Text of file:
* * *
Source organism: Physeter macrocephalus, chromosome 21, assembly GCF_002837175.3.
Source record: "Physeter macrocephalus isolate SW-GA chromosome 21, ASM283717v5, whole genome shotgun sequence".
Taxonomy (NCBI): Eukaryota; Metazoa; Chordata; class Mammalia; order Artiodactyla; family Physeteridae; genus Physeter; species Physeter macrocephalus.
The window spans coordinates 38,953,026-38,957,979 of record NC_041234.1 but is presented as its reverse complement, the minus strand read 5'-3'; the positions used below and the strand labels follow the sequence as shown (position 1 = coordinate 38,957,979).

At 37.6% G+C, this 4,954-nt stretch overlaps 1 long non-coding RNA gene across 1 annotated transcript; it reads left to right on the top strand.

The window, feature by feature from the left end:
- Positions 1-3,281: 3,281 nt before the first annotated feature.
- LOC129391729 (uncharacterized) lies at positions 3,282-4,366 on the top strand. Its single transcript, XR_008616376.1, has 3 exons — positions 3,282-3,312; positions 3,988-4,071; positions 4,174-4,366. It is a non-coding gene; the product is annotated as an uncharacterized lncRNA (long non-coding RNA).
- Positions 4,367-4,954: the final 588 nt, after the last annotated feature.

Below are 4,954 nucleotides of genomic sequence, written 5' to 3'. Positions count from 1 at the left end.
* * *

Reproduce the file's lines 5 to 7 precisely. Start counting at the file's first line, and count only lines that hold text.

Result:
At 37.6% G+C, this 4,954-nt stretch overlaps 1 long non-coding RNA gene across 1 annotated transcript; it reads left to right on the top strand.

The window, feature by feature from the left end:
- Positions 1-3,281: 3,281 nt before the first annotated feature.